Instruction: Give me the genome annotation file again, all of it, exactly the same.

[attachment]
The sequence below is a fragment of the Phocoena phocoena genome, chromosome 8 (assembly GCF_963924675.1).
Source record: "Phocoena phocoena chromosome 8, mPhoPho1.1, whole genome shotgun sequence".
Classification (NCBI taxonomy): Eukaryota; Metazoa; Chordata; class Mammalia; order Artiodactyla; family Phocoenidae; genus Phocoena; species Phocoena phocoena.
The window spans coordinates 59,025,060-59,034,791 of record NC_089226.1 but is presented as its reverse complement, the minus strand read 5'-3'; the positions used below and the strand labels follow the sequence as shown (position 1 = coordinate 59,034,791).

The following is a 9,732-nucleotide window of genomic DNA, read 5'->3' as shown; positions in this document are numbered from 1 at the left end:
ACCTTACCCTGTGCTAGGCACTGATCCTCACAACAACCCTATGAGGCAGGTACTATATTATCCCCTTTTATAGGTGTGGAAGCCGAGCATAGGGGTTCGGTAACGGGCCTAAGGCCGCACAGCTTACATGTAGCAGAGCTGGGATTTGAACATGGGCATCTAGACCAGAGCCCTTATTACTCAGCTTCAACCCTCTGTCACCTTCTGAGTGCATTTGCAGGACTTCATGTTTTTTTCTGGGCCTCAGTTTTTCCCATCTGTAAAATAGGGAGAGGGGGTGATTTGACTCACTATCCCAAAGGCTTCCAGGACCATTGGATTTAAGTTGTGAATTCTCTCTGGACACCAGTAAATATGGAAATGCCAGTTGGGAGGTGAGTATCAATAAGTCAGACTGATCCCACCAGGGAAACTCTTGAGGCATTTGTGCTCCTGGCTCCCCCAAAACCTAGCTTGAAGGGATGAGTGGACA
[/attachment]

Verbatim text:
The sequence below is a fragment of the Phocoena phocoena genome, chromosome 8 (assembly GCF_963924675.1).
Source record: "Phocoena phocoena chromosome 8, mPhoPho1.1, whole genome shotgun sequence".
Classification (NCBI taxonomy): Eukaryota; Metazoa; Chordata; class Mammalia; order Artiodactyla; family Phocoenidae; genus Phocoena; species Phocoena phocoena.
The window spans coordinates 59,025,060-59,034,791 of record NC_089226.1 but is presented as its reverse complement, the minus strand read 5'-3'; the positions used below and the strand labels follow the sequence as shown (position 1 = coordinate 59,034,791).

The following is a 9,732-nucleotide window of genomic DNA, read 5'->3' as shown; positions in this document are numbered from 1 at the left end:
ACCTTACCCTGTGCTAGGCACTGATCCTCACAACAACCCTATGAGGCAGGTACTATATTATCCCCTTTTATAGGTGTGGAAGCCGAGCATAGGGGTTCGGTAACGGGCCTAAGGCCGCACAGCTTACATGTAGCAGAGCTGGGATTTGAACATGGGCATCTAGACCAGAGCCCTTATTACTCAGCTTCAACCCTCTGTCACCTTCTGAGTGCATTTGCAGGACTTCATGTTTTTTTCTGGGCCTCAGTTTTTCCCATCTGTAAAATAGGGAGAGGGGGTGATTTGACTCACTATCCCAAAGGCTTCCAGGACCATTGGATTTAAGTTGTGAATTCTCTCTGGACACCAGTAAATATGGAAATGCCAGTTGGGAGGTGAGTATCAATAAGTCAGACTGATCCCACCAGGGAAACTCTTGAGGCATTTGTGCTCCTGGCTCCCCCAAAACCTAGCTTGAAGGGATGAGTGGACA